Originally, I was going to relegate France’s niqab ban to the weekly roundup and have a dedicated rundown of the brilliant pieces being written about it, such as here, here, here, here and here. I’m sure many more will be written. Twitter is also all a flutter, mass campaigning to ban everything from cancer to slut-shaming with a #niqabban hash tag.

But I’ve received a few e-mails asking my opinion on France’s niqab ban. So this week’s roundup has been preempted by my recent experience with niqab.


Assalamu ‘alaikum sister. How are you tonight?  Her eyes twinkled and suggested a smile. I returned the Arabic greeting of peace and smiled back. She flipped up her long black niqab, grinning – would you like to come to my party?

Last week, we were out running errands and were still on the road when it became time for the sunset prayer. Driving all the way home would mean that we’d miss the small window of opportunity to pray on time, so we drove to the closest mosque in the hopes of catching the congregational prayer.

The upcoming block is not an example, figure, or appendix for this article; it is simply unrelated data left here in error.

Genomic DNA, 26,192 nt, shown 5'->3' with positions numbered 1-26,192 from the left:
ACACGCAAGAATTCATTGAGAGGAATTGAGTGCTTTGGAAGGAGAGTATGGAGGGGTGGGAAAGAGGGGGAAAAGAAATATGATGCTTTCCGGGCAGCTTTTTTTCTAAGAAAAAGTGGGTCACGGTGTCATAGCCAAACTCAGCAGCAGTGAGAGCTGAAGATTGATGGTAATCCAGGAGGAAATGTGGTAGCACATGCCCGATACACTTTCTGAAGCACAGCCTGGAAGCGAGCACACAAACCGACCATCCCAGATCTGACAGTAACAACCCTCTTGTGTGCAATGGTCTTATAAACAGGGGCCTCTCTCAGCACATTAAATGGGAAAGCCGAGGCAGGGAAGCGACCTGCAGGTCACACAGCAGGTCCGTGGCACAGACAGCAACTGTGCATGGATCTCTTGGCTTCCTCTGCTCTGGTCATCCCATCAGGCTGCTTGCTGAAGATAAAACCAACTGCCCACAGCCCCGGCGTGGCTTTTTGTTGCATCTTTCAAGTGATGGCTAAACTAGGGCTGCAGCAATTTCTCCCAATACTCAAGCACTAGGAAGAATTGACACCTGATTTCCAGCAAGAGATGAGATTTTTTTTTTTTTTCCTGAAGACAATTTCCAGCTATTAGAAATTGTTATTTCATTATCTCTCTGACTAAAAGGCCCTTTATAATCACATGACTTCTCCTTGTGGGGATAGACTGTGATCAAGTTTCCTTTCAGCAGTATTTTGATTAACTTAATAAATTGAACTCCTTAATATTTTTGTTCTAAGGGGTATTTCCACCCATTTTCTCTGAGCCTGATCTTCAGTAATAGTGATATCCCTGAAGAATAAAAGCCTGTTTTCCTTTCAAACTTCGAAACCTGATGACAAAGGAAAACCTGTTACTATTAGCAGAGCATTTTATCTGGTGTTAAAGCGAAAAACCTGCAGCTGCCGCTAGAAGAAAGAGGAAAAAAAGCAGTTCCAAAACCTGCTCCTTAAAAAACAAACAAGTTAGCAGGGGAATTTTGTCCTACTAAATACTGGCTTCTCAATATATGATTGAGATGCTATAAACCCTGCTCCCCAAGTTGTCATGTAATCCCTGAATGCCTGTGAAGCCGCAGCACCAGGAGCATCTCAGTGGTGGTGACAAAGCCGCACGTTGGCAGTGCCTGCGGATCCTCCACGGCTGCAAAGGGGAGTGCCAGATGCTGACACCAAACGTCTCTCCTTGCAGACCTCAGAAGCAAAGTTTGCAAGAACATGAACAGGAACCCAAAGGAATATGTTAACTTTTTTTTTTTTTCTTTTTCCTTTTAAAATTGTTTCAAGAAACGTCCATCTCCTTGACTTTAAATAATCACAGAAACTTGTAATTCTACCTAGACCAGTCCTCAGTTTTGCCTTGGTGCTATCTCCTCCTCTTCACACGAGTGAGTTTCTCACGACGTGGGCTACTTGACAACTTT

The Hubby went through the mosque’s front door and entered the large, main prayer hall, while I made my way around the building to the women’s entrance at the back and up two flights of stairs to the women’s balcony with Eryn on my hip. That’s when I was halted by six women in niqab. They cooed over Eryn and after some chit-chat, invited me to a halaqa – a religious learning session.

I agreed to attend without knowing the name of the scholar, the audience, or even the lesson topic. I didn’t know what to expect. And while I certainly had preconceptions based on experience – being told at previous halaqas that I was praying wrong, wore my hijab wrong, and that I should reject western-feminist, liberal, progressive, reformist worldviews in favour of more conservative, political, Islamist doctrines – these ladies were just so excited and friendly that I couldn’t say no to the invitation.

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